Most central is Crovraghan Pier R278-601, a small working pier, busy at commuting times.  This means mid-tide on the up and mid-tide again on the down, when there will be many cars arriving and departing the pier, and left there between times. It is well sheltered by Illaunbeg 100m offshore, fast deep water filling the channel. A pleasant spot for campervanning.  The slipway being steep, the amount of mud to struggle past at LW is limited. Certainly it is always open at neaps, and possibly springs.  The channel is then always open to north/south.  The flow is very fast.  The pier is reached from a signposted crossroads 2km north of Killadysert on the main Ennis road.

To the south, Cahiracon Pier R249-563 may be the more convenient, depending on the excursion plan, especially for the more south islands, or an excursion south across the Shannon Estuary. It is reached from just south of Killadysert. Any excursion in the Fergus Estuary is best carried out around HW, and Cahiracon may be preferred for allowing a more comprehensive exploration in the one go.  Cahiracon though is however a dumping ground and a ships’ breakers’ yard. Most unpleasant.


HW in the estuary is an hour after Galway, slightly ahead of Limerick Docks, which is 1:30 after Galway. The main channel is on the eastern side, but on the top half of the flood, locals prefer a channel that hugs the coast on the western side, inside Illaunbeg and Illaunmore (Deer Island). The ebb and flood occur with the rise and fall of the water. The direction of the flow is basically north/northeast for the flood and south/southwest for the ebb, but it tends to twist and turn with the channels and the results are peculiar on occasion (e.g. in the channel northeast of Crovraghan Pier). The flow can be very fast and strong at times, but never really all that violent, despite the range being enormous by Irish standards, easily over 6m.

The islands are given here more or less from the SW, but with outlier Beeves Rock taken first.

Beeves Rock

R309-559          Sheet 64

An important lighthouse directing traffic at the junction of the Shannon and Fergus estuaries, a couple of km east of huge Aughinish alumina and beauxite plant on the county Limerick side, again just east of Foynes.  Built on a drying rock mid-channel, it is basically a house with a lighthouse poking up through the roof.  Built in 1855 its most famous light keeper in the 1920s was the grandparent of Ireland’s Taoiseach Enda Kenny almost a century later.  A fine and worthy destination for any paddle hereabouts, from any direction.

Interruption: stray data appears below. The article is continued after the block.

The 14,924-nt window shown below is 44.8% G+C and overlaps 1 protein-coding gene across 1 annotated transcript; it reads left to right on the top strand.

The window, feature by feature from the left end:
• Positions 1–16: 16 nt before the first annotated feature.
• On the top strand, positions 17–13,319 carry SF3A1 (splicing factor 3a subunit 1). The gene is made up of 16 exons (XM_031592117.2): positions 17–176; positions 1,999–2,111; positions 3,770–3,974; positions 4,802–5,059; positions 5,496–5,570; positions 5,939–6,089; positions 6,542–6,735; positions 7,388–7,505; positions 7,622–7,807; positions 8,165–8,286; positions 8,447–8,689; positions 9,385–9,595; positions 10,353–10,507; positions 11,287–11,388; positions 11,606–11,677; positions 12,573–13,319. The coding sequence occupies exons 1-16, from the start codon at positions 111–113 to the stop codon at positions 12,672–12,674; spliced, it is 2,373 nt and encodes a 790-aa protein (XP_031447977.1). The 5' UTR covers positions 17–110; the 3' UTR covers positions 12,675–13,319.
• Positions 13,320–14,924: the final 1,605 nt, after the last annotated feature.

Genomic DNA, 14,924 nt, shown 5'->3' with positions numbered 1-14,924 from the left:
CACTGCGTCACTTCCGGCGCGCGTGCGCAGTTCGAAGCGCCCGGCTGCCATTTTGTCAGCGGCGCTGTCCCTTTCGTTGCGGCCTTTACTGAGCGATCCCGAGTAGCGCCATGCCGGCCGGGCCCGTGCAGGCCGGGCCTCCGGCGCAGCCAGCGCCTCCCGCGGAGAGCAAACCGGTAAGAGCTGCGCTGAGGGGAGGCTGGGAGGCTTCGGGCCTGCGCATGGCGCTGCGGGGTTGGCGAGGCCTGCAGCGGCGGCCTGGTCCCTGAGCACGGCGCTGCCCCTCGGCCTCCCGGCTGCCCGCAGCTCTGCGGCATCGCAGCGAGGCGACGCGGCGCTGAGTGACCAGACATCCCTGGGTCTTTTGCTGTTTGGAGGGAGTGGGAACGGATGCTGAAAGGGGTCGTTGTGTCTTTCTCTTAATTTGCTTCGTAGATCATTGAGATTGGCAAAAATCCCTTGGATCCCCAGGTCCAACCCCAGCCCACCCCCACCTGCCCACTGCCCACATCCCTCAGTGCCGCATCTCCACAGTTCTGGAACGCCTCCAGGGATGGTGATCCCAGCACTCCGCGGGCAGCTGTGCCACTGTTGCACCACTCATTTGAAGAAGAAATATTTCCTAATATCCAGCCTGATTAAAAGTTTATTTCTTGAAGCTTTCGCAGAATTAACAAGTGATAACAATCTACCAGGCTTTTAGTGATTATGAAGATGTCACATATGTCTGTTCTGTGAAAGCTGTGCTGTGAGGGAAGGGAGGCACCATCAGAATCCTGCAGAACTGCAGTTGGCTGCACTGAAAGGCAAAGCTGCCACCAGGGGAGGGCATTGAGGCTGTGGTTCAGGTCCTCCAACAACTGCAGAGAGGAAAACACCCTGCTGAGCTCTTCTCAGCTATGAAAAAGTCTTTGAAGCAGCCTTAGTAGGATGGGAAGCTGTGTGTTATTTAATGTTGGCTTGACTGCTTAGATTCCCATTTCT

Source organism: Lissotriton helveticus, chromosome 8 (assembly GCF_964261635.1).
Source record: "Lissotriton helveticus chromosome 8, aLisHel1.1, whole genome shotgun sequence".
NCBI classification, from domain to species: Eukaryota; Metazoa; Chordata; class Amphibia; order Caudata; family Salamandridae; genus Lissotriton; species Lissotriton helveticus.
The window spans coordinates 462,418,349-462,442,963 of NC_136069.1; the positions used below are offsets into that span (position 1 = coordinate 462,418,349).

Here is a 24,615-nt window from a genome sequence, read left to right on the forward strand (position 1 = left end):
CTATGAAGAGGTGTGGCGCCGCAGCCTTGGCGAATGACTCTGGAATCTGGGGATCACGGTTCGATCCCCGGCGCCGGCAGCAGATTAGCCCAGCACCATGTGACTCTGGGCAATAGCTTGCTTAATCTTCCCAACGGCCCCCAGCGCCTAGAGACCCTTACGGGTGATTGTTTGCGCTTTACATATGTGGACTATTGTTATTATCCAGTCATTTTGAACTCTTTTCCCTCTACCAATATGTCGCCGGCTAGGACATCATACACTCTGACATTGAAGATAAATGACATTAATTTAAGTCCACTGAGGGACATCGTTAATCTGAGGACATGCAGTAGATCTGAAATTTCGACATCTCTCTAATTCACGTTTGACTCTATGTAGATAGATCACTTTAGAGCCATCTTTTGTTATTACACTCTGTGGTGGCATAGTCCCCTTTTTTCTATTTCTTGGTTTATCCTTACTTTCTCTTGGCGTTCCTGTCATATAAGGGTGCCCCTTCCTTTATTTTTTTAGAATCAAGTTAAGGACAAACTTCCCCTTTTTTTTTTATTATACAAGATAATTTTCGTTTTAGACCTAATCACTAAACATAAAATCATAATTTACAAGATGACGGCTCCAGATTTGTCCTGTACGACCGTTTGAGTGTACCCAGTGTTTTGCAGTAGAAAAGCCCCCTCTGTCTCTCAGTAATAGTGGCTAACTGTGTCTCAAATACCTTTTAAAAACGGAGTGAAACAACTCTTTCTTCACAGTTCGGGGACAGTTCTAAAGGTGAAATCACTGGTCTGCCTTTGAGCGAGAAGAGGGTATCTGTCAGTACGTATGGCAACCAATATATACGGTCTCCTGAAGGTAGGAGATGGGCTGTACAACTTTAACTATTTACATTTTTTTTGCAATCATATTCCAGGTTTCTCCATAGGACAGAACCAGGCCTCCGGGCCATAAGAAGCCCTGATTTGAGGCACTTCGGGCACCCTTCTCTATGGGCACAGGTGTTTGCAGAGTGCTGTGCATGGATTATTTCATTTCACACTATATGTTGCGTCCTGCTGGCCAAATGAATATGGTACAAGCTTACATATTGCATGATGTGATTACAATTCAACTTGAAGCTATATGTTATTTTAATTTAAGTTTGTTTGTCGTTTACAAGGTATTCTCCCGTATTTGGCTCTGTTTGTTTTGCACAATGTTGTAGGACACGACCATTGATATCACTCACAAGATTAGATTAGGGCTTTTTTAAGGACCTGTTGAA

The house has a perimeter walkway at first floor level, accessed by metal stairways, narrow with little or no handrails.


Landing is extremely tricky at HW springs, directly onto the steps, but under other circumstances at the NE side, either side of a breakwater.  Nearer HW there is a mudfree shale bank on the south side of the breakwater, and at lower waters a raised rocky bed north of the breakwater works out better.  Probably best avoid very low waters.


R251-562          Sheet 64

A bitter acid-boggy island, a place of reeds and rushes and Yellow Flag. There are some Hawthorn. Outside on the SE shore, oysters and mussels grow wild. Its main merit is to serve as a shelter for Cahiracon Pier inside it on the mainland, now much abused.


R278-580          Sheet 64

Smallest of the five larger islands at less than half a square kilometre, it is farmed with cattle. The summit has exposed limestone karst, Burrenesque in an untidy ragged way. Good views north from its lofty summit. Land at the SE for that mud/rock compromise common locally.

Canon Island

R300-592          Sheet 64

Fourth largest island hereabouts, Canon is cattle farmed. It is nearly split in two, being joined by an area of marshy reeds at its narrow waist. The interior of each sector is very wooded, and would need local knowledge to explore. The island is best known for its prominent Augustinian friary dating from the 12th century and still in very occasional use, though entirely ruined, receiving annual pilgrimages, local bishop included, usually.  The belfry is a prominent waymark for the area.

Landing is at the NE tip just NE of the friary.  Get the timing right, ideally shortly before HW and don’t linger.  There is an abandoned farmhouse by a landing spot at the opposite SW end, which is at the usual mud / rock compromise at the south end of the west “beach” R287-581.


R311-589          Sheet 64

Also called locally Low Island, this is a low lying island with small fields, overgrown woods, cattle grazing, and extremely muddy all round on the lower half of the tide.  There is a lovely beach at HW on the south side, and along the west end there are some nice fossils to be found.  A rib can land at the quay in the little bay mid North side during the two hours either side of HW. Landing at the NE corner is possible a little earlier and later as the tidal flow scours the shore there.  Also, at mid west side a 200m long manmade line of rocks (now covered in seaweed) stretches out to a channel that always stays wet. The farmers use this to access the island at LW, pulling their boats along the mud to the shore.